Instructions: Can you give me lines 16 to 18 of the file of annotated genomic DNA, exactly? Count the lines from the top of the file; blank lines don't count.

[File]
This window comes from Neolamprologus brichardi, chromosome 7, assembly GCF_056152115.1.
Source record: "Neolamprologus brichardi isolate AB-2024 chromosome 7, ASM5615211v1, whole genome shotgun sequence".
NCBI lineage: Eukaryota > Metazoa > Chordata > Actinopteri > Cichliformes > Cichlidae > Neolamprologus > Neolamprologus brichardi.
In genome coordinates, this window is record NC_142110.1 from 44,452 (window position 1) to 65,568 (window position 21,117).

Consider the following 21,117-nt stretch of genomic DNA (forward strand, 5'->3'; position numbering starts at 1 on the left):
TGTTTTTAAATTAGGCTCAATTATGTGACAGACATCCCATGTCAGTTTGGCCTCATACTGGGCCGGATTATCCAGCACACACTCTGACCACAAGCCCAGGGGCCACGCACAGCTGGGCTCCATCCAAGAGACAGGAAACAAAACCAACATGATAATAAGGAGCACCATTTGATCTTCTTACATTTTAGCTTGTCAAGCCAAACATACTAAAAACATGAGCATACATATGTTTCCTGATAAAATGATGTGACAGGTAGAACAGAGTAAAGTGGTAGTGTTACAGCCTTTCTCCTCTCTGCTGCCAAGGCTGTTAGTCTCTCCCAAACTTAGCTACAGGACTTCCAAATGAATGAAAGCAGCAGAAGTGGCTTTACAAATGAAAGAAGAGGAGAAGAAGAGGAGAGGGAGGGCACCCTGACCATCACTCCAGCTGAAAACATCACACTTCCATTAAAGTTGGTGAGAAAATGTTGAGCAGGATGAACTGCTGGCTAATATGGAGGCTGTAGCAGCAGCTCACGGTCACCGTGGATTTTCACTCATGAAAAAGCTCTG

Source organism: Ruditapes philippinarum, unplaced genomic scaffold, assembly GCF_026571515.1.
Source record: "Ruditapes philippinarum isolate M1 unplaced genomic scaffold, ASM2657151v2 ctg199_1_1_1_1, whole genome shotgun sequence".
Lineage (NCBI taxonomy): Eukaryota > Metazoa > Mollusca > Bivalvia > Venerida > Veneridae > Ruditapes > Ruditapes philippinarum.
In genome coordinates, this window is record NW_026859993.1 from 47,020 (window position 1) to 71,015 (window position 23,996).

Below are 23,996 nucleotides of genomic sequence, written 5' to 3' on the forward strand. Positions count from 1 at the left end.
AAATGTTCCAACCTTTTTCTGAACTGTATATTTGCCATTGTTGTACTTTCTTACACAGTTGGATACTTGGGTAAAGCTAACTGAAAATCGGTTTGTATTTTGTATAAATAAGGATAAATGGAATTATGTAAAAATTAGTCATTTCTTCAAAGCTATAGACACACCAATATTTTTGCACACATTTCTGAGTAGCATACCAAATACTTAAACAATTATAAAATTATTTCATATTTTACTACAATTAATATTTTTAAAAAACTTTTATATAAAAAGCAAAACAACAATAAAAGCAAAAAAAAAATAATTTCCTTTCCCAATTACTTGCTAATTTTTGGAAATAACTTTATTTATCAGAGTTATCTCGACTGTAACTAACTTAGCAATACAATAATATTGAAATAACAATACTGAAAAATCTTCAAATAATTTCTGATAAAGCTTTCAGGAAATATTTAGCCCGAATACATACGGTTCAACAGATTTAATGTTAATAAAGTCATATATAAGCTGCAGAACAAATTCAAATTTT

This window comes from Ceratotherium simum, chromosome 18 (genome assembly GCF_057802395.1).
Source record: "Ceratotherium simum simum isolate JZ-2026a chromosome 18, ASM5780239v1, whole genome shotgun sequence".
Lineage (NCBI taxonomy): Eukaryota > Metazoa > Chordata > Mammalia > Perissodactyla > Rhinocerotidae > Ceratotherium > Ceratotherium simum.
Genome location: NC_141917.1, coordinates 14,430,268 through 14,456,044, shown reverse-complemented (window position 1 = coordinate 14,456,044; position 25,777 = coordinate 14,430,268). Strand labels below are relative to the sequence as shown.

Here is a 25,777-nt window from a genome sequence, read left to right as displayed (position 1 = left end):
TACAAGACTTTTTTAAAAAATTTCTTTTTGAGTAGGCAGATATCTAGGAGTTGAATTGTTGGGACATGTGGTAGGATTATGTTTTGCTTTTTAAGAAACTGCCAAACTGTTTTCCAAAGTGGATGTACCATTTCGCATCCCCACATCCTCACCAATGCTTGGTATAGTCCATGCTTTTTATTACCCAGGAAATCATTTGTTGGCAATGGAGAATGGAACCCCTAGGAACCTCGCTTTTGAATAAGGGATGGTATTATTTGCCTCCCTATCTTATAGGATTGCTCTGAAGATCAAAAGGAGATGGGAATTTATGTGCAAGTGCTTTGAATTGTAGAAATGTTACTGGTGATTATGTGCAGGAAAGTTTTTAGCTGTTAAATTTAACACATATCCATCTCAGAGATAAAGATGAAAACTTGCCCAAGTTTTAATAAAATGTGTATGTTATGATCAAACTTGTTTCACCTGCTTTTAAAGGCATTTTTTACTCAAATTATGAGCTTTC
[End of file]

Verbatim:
Genome location: NC_141917.1, coordinates 14,430,268 through 14,456,044, shown reverse-complemented (window position 1 = coordinate 14,456,044; position 25,777 = coordinate 14,430,268). Strand labels below are relative to the sequence as shown.

Here is a 25,777-nt window from a genome sequence, read left to right as displayed (position 1 = left end):
TACAAGACTTTTTTAAAAAATTTCTTTTTGAGTAGGCAGATATCTAGGAGTTGAATTGTTGGGACATGTGGTAGGATTATGTTTTGCTTTTTAAGAAACTGCCAAACTGTTTTCCAAAGTGGATGTACCATTTCGCATCCCCACATCCTCACCAATGCTTGGTATAGTCCATGCTTTTTATTACCCAGGAAATCATTTGTTGGCAATGGAGAATGGAACCCCTAGGAACCTCGCTTTTGAATAAGGGATGGTATTATTTGCCTCCCTATCTTATAGGATTGCTCTGAAGATCAAAAGGAGATGGGAATTTATGTGCAAGTGCTTTGAATTGTAGAAATGTTACTGGTGATTATGTGCAGGAAAGTTTTTAGCTGTTAAATTTAACACATATCCATCTCAGAGATAAAGATGAAAACTTGCCCAAGTTTTAATAAAATGTGTATGTTATGATCAAACTTGTTTCACCTGCTTTTAAAGGCATTTTTTACTCAAATTATGAGCTTTC